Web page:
The very best way to improve your written English is to book some classes with a professional English teacher. This could be with a local private school or one-on-one private lessons. It’s important your tutor understands the goal is to improve your writing skills, and that you want written homework every lesson that they can feedback on next lesson.

If you can’t book English lessons for whatever reason, the next best option is to participate in forums online. Join a few interesting online communities, and begin talking to people. In your forum signature, add something like “English is my second language – if you notice any mistakes, please let me know so I can improve!” – this will display under each of your posts and encourage people to help you out.

The least helpful method is to write in isolation. Without feedback from others, there is a risk you will continue to make the same mistakes over and over, however, if you have no other options, this is still a good exercise to help you improve your written fluency. Just be sure to always read your writing out loud the next day to spot missing words and other errors!

Improving Speaking

Speaking is probably the most difficult English language skill to improve on your own. Yes, you can make some improvements when speaking to the mirror, but the real benefits only come from human interaction. For this reason, spoken English is the biggest challenge for most non-native speakers.

The absolute best way to improve quickly, is to visit an English speaking country for at least a week and ONLY speak English. That means do not go with your friends, unless they also agree to only speak English. This type of high-pressure environment will force you to interact with people and you will see huge improvements to your confidence and fluency.

If you can’t take a holiday soon, your next best option is one-on-one conversational lessons with an English speaker, preferably native. I recommend a minimum of two 1-hour sessions each week. Speak, talk and converse! And always ask for feedback and corrections throughout.

Reducing your Non-Native Accent

If your native language has given you a strong accent (aka a ‘thick’ accent) that makes it difficult for people to understand your English, then again, the best solution is to have access to a native speaker to improve.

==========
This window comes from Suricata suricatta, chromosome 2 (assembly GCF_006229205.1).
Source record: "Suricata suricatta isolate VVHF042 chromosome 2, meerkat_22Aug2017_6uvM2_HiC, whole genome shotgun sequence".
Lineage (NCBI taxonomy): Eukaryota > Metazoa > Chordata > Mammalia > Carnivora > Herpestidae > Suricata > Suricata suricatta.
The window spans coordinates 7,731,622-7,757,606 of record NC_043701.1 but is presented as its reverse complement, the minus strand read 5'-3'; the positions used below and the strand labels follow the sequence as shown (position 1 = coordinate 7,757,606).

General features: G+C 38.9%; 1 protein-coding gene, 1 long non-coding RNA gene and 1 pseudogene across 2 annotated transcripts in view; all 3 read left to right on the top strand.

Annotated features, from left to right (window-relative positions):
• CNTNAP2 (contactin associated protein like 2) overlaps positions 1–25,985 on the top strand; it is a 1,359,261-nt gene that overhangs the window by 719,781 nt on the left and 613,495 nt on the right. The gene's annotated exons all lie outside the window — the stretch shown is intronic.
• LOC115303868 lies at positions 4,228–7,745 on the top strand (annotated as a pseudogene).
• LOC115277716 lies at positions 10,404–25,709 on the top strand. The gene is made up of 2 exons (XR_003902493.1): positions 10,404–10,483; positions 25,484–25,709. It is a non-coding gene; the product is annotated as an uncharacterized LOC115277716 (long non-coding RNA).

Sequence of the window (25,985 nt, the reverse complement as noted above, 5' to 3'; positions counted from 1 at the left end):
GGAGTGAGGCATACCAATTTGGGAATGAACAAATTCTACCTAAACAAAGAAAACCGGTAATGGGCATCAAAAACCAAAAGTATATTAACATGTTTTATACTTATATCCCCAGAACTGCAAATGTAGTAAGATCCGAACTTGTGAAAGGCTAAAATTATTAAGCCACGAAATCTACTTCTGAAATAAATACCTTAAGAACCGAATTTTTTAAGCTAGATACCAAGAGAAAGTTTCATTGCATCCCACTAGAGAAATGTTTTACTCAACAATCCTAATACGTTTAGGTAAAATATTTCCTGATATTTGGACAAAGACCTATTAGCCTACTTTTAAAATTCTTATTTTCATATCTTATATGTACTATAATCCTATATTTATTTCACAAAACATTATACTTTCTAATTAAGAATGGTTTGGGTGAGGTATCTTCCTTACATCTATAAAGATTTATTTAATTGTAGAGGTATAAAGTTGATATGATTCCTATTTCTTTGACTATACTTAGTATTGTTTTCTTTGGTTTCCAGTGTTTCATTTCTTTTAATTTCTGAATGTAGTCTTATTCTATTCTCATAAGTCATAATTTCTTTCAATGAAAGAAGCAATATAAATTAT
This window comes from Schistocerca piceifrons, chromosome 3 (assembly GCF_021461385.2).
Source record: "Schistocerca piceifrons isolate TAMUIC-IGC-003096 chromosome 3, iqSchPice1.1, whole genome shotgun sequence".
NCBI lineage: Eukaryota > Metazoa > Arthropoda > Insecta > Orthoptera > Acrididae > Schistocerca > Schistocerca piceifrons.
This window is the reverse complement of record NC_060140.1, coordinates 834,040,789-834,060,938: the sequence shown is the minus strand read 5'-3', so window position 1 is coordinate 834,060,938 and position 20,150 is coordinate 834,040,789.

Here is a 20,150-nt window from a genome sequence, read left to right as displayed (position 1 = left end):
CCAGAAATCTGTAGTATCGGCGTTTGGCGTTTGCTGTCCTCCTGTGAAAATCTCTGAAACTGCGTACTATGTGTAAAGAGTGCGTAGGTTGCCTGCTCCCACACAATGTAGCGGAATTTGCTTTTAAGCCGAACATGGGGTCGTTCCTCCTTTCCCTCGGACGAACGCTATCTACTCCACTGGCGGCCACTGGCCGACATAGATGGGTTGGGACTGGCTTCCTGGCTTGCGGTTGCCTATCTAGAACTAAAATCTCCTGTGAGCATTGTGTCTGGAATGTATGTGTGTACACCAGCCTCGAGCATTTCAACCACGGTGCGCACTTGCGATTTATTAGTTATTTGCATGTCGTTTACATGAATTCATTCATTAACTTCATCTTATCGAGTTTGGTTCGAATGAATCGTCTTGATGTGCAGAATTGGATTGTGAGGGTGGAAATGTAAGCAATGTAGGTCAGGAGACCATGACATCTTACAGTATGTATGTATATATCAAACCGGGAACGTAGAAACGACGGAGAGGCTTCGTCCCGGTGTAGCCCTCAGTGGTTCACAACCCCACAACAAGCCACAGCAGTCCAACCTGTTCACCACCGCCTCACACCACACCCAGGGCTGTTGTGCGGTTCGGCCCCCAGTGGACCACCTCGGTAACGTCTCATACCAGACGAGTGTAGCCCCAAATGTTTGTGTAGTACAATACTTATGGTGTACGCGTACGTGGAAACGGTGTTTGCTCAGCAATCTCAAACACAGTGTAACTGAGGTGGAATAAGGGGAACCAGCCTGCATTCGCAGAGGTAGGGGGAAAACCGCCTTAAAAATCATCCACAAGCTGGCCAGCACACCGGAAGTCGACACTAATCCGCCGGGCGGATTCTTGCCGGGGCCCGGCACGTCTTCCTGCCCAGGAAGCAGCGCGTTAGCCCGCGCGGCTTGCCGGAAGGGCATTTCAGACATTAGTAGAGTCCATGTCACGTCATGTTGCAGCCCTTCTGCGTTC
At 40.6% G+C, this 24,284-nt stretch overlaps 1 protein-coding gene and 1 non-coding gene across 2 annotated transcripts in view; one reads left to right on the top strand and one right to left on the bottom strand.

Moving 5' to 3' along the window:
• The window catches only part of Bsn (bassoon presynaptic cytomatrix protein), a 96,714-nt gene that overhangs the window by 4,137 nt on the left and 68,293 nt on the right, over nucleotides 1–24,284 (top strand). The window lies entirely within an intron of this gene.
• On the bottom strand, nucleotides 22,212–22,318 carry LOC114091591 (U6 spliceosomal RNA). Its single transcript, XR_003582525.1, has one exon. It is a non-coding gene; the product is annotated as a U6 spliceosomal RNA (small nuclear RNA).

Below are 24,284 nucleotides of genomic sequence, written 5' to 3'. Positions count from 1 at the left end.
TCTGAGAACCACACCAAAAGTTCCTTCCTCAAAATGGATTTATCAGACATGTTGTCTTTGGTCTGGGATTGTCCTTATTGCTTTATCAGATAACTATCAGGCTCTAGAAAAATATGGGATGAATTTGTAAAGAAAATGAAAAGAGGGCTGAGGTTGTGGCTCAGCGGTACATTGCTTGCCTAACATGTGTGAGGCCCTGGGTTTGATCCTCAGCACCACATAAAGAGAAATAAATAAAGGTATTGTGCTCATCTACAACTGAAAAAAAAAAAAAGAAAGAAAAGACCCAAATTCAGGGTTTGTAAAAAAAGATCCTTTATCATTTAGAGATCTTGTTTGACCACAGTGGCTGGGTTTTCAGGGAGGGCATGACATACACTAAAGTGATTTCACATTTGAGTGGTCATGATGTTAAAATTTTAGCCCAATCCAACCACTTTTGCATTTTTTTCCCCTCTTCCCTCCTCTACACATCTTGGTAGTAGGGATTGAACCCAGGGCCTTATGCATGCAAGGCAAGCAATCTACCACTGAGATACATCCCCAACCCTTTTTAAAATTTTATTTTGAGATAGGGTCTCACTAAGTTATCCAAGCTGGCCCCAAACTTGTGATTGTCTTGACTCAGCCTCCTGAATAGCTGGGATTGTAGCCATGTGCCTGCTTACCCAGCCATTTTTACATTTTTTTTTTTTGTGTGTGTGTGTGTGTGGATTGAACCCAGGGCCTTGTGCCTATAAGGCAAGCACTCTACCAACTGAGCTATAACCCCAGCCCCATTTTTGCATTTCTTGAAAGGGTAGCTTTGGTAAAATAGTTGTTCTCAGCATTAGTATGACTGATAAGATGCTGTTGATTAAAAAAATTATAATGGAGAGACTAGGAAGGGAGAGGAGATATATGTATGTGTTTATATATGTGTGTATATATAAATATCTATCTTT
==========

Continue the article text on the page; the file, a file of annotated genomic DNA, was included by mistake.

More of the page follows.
I know it’s difficult to pronounce some English phonemes when your native language doesn’t have an equivalent. I remember my own struggles with the rolled R used in Slavic and Arabic languages! However, it’s vital that you learn to pronounce all the phonemes in the English language if you want to teach English to others.

Here is a link to the Interactive Phonemic Chart to help you improve your pronunciation and accent.

Improving Knowledge of Grammar

The great news is that grammar can be learned from the comfort of your own home, without the need for lessons or native speakers. In fact, many non-native speakers have already studied English grammar more than native speakers, and feel much more confident with grammar and form than with the skills we’ve previously explored.

If you do want to improve your grammar knowledge, I recommend a few approaches:

Review my guide to CELTA course parts of speech. This is a great article containing an overview of what I consider to be the essentials for trainees on the CELTA course. If you identify any areas of weakness, it should be your priority to learn more about that element.

I also recommend that you buy a good self-study grammar book (oh no!) with exercises and activities. I’ve had good experiences with Murphy’s ‘English Grammar in Use’, but I’m sure you can find value with any well-reviewed book too.

The Benefits of Being a Non-native Speaker

Let’s finish this guide with something more encouraging… being a non-native speaker can be a huge advantage in some areas on your CELTA course!

Most native English speakers have no real knowledge of English grammar beyond what they were forced to learn in school. This may have be many years ago, with no revision and no application to their daily lives. Every day, I get lots of emails from native speaking CELTA trainees who are panicking because they can’t remember an adjective from an adverb.

You, however, have the benefit of acquiring your English as a second language (L2), layered that knowledge on top of your first language (L1). Unlike native speakers, this allows you to make powerful direct comparisons of grammar and to understand how your students will also make those connections.

Your own struggles and successes when learning English will help you to empathise and support your students, as you draw on your past experiences, learning styles and methods that helped you.